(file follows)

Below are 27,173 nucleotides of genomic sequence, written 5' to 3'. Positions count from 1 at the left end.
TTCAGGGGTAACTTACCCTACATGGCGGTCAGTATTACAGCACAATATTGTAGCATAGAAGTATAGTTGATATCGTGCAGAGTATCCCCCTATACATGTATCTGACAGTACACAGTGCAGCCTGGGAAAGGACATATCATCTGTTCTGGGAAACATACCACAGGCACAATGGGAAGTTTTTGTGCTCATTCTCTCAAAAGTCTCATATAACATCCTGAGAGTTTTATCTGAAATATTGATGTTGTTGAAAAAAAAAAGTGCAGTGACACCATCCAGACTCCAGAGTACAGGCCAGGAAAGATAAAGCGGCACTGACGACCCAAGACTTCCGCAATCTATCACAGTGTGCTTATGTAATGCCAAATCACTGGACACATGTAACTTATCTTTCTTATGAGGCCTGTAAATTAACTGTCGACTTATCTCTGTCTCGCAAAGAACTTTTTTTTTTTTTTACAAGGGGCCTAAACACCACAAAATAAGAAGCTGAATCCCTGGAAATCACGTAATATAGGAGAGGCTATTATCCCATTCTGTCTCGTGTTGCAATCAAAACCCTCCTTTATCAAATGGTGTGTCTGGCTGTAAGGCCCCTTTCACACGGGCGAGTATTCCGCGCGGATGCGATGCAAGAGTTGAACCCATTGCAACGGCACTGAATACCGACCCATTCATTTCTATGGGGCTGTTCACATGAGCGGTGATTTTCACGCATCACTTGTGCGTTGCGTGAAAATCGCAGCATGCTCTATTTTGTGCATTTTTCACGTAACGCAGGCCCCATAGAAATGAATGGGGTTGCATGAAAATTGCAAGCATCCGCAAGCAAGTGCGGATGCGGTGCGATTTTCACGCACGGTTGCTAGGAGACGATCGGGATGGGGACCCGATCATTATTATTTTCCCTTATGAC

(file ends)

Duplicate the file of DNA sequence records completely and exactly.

Below are 27,173 nucleotides of genomic sequence, written 5' to 3'. Positions count from 1 at the left end.
TTCAGGGGTAACTTACCCTACATGGCGGTCAGTATTACAGCACAATATTGTAGCATAGAAGTATAGTTGATATCGTGCAGAGTATCCCCCTATACATGTATCTGACAGTACACAGTGCAGCCTGGGAAAGGACATATCATCTGTTCTGGGAAACATACCACAGGCACAATGGGAAGTTTTTGTGCTCATTCTCTCAAAAGTCTCATATAACATCCTGAGAGTTTTATCTGAAATATTGATGTTGTTGAAAAAAAAAAGTGCAGTGACACCATCCAGACTCCAGAGTACAGGCCAGGAAAGATAAAGCGGCACTGACGACCCAAGACTTCCGCAATCTATCACAGTGTGCTTATGTAATGCCAAATCACTGGACACATGTAACTTATCTTTCTTATGAGGCCTGTAAATTAACTGTCGACTTATCTCTGTCTCGCAAAGAACTTTTTTTTTTTTTTACAAGGGGCCTAAACACCACAAAATAAGAAGCTGAATCCCTGGAAATCACGTAATATAGGAGAGGCTATTATCCCATTCTGTCTCGTGTTGCAATCAAAACCCTCCTTTATCAAATGGTGTGTCTGGCTGTAAGGCCCCTTTCACACGGGCGAGTATTCCGCGCGGATGCGATGCAAGAGTTGAACCCATTGCAACGGCACTGAATACCGACCCATTCATTTCTATGGGGCTGTTCACATGAGCGGTGATTTTCACGCATCACTTGTGCGTTGCGTGAAAATCGCAGCATGCTCTATTTTGTGCATTTTTCACGTAACGCAGGCCCCATAGAAATGAATGGGGTTGCATGAAAATTGCAAGCATCCGCAAGCAAGTGCGGATGCGGTGCGATTTTCACGCACGGTTGCTAGGAGACGATCGGGATGGGGACCCGATCATTATTATTTTCCCTTATGAC